Click Picture to Enlarge
Ronald's Class

The next day classes were a lost cause. The students were still tired—and their legs were very sore from climbing the mountain (mine were too—even thought I didn’t do nearly as much climbing as the others). The students had that “glazed over” look—finding it hard to get up and down with the sore muscles in their legs. One of the students said, “We are all walking just like E. T. (We had seen the movie “E.T.” earlier in the week and I thought that was a very accurate description.) We had morning classes on Saturday to make up for the Thursday classes we had missed. Students were getting back to normal—but not quite—still some soreness climbing steps.

Our instructional mornings are divided into three parts: First hour, textbook; Second hour, pronunciation practice; Third hour, Christian materials. This third hour has been such a blessing to me because during this time students share something of their “faith journeys” and their local churches. We have learned “The Prayer of St. Francis” in English and discussed what that means. It is during this time that we have read a number of Fred Craddocks’ stories. These stories have worked so well with these students because Fred tells the stories, but for the most part leaves the reader to decide its application. We are not here to teach theology, so it’s interesting to hear what the students have to say about these stories. When I ask the question, “What Christian/Biblical application do you think this story has? Immediately, the students will start reciting Scripture (in English), giving chapter and verse. For one of our culminating activities, I have asked my students to take one of Fred’s stories we have read and select a scripture passage and to outline a sermon or devotion based on the story and scripture. They will present this to the class the last day. This may not seem like a big deal—but can you imagine doing this in a foreign language!? The students’ ability to use English in talking about their churches and their faith has greatly improved over these last five weeks—and that is one of the main goals of this workshop.

I may get a short letter out toward the end of this last week here in Huangshan. With farewell parties, dinners, and closing ceremonies coming up this week, I know I will want to share some of that with you before I return to Georgia on August 15.

Blessings from Huangshan,
Ronald Midkiff

Fourth Report from China
China Team Leading English Workshop for Chinese Pastors and Church Leaders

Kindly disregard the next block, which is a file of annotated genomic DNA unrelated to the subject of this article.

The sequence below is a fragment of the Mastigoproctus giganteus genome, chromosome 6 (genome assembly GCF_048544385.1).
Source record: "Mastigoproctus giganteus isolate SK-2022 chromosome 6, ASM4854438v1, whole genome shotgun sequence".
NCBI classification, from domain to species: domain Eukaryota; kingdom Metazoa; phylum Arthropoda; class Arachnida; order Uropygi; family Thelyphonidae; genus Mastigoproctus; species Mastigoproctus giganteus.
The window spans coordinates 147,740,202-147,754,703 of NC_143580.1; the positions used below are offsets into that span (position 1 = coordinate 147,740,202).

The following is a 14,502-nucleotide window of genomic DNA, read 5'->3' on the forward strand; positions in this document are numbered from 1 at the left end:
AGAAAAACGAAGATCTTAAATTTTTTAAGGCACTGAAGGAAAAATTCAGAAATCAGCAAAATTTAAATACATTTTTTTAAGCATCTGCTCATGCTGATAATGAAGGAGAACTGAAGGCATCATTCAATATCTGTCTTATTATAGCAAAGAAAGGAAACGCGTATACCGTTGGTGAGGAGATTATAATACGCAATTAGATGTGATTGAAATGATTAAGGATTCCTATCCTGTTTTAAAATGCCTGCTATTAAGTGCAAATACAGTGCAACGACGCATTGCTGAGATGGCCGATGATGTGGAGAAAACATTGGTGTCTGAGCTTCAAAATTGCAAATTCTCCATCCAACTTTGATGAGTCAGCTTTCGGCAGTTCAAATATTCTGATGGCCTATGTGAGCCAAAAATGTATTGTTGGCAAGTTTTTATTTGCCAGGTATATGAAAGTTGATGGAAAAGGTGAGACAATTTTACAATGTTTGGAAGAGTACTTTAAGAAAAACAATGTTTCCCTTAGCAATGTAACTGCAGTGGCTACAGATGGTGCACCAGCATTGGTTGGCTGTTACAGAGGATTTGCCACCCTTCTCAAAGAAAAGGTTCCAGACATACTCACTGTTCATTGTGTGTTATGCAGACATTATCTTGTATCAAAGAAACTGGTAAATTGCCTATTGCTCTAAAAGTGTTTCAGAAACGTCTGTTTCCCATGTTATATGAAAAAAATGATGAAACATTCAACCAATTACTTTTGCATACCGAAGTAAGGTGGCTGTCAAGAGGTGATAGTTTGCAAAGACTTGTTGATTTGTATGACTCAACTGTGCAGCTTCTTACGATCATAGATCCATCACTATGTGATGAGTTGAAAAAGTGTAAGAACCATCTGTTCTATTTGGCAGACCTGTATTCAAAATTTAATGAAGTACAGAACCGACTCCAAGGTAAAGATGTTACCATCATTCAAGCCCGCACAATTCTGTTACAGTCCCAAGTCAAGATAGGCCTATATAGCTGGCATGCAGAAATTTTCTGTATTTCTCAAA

July 30, 2003
Click on the Picture to enlarge.

This is a picture of our pastors and
seminary teachers in one of our
afternoon singing sessions. Note
the Chinese harp in the foreground.
The local pastor plays it beautifully.

We have been showing our pastors and seminary professors English language movies in the afternoons. What we have done is show about 45 minutes of the movie and then get into small groups for a discussion of what we have seen. I have been making out questions about what they will be seeing and they look for answers to the questions during the viewing. Then, these questions guide the small group discussions. So far, we have seen “To Kill a Mocking Bird,” “Finding Nemo,” “October Sky,” “Gone with the Wind,” and “E.T.” The other day when we were just starting to see “E.T.” some one asked “What does “E.T.” stand for, and before I could give a response, one of the pastors yelled out “English Teacher!” I needed for you to know about what movies we have seen in order for you to understand something that happened this week. Too, it would be helpful in understanding this story if you have seen the movie “Finding Nemo.” In case you haven’t seen this movie, let me just tell you that it’s a cartoon style movie story about sea creatures in which one young fish, Nemo, gets lost from his father and the story is about the father “finding Nemo.” There is a fish, Dorey, who helps Nemo’s father search for Nemo, but Dorey has a problem—she has short-term memory loss. Well, you can imagine that this had to be discussed in our small groups, because in order to understand some of the funniest parts of the movie, it is important to know about Dorey’s short-term memory loss.

The other night after dinner, I was walking back to the hotel and met several of our students who were out for an after dinner stroll. I invited them to join me for some ice cream at a little sidewalk café—they actually prepare the food and cook it on the street. This little café near the church also sells ice cream, and they have white plastic tables and chairs we can sit around—eat ice cream and talk. These students who had joined me were mostly pastors. One of them is from Zhengzhou, the first place I ever taught in China 20 years ago. When I was first introduced to him, he said his English name was “Wolf,”--which I thought was a strange name for a pastor. Well, I found out that his roommate here is a pastor from Inner Mongolia and his English name is “Tiger.” Now that I have picked up on the sense of humor that these two pastors have, I can see these names are just for fun. This Zhengzhou pastor--I now call Pastor Lee.